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Public warning systems

Find out about sirens and stingers, and our suite of alerting tools including Emergency Mobile Alerts, the Red Cross Hazard App and radio stations.

Sirens and stingers

Napier has public alerting sirens and we have a suite of transportable stingers that can be used to alert the public and transmit messages via a megaphone. The public alert siren in Napier is five minutes long (10 seconds on, 20 seconds off – 10 times). We flick test these occasionally.

If you hear a Civil Defence siren alert or stinger message:

We will never use sirens and stingers to warn for a local-source tsunami in Hawke’s Bay. The only warning for a local-source tsunami is a large earthquake. If an earthquake is longer than one minute, or could knock you off your feet, immediately evacuate away from the coast. Remember: If an earthquake is LONG or STRONG, get gone.

The National Emergency Management Agency, GNS Science and New Zealand’s Tsunami Working Group all agree with international best practice – that tsunami sirens are inappropriate as a warning system in regions such as Hawke’s Bay that are subject to local-source tsunamis.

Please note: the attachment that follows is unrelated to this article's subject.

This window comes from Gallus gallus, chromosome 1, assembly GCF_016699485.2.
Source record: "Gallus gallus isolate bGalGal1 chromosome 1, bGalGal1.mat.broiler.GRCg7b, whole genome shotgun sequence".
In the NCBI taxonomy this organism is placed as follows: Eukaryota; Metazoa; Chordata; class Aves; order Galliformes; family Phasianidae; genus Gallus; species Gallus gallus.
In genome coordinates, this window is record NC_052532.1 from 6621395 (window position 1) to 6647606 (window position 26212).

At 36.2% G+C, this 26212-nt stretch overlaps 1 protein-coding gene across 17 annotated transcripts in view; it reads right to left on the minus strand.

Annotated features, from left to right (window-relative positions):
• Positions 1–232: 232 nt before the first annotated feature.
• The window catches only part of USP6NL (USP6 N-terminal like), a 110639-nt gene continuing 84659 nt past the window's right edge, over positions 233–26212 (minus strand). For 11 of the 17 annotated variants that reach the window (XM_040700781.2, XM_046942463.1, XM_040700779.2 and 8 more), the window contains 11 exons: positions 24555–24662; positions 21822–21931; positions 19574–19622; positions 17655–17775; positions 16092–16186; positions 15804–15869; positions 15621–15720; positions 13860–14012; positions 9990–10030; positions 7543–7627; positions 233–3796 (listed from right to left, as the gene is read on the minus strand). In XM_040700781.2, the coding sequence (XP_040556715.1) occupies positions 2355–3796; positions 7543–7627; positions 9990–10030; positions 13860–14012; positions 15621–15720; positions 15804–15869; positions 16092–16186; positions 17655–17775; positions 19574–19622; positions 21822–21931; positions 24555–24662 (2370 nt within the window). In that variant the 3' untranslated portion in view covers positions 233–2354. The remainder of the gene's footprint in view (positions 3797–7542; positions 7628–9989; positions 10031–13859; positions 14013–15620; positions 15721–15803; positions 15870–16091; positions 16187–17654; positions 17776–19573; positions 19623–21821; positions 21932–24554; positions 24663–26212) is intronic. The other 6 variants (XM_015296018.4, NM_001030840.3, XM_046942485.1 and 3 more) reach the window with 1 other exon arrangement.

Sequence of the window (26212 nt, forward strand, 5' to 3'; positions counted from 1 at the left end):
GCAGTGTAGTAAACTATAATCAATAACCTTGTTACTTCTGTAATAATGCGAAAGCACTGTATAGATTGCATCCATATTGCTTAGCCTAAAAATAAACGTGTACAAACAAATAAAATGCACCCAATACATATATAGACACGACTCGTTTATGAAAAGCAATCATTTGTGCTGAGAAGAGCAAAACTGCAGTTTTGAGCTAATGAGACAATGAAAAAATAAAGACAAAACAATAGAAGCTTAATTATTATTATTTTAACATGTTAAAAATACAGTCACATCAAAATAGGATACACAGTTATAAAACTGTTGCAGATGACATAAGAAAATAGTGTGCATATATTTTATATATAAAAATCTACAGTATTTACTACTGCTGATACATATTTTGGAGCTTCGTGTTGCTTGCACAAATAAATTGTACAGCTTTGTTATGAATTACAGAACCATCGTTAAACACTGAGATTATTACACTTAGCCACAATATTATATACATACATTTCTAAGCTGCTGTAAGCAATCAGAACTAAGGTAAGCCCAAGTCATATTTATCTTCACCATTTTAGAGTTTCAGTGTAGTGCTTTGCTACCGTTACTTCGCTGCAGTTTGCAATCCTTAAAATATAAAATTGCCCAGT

This is for several reasons:

  • The time it takes for scientists to determine whether an earthquake has created a tsunami threat and send out official warnings can be longer than the time it takes for a local-source tsunami to reach our coast. A tsunami could arrive in as little as 10 minutes.
  • The earthquake damage itself can make the sirens fail – in a survey after the 2011 earthquake and tsunami in Japan, 17 out of 27 affected municipalities reported their tsunami alert transmission system failed from power cuts or earthquake damage and did not function properly at the time of the disaster.
  • International research (especially from Japan) shows the existence of sirens creates delays as the public wait to be warned by the siren, rather than making a decision to respond to the earthquake itself.
  • In other cases, sirens have led to people ignoring them or delaying evacuation due to false alarms. This is especially true in places where the sirens are triggered automatically without a person making a decision.
  • There can be problems with the effectiveness of the sirens through audibility (especially when it is windy, whether you are indoors or outside), which people tell us about every time the sirens are tested around the country. If you didn’t hear it but thought you should, you might not evacuate.

Don’t rely on others to tell you want to do. The best and most reliable warning system for local-source tsunami along the east coast is the natural warning itself – the ground shaking for longer than a minute, or so strongly that it’s hard to stand up. It doesn’t require power, or a smartphone; it just needs you to react to mother nature’s blunt and obvious warning and immediately evacuate.


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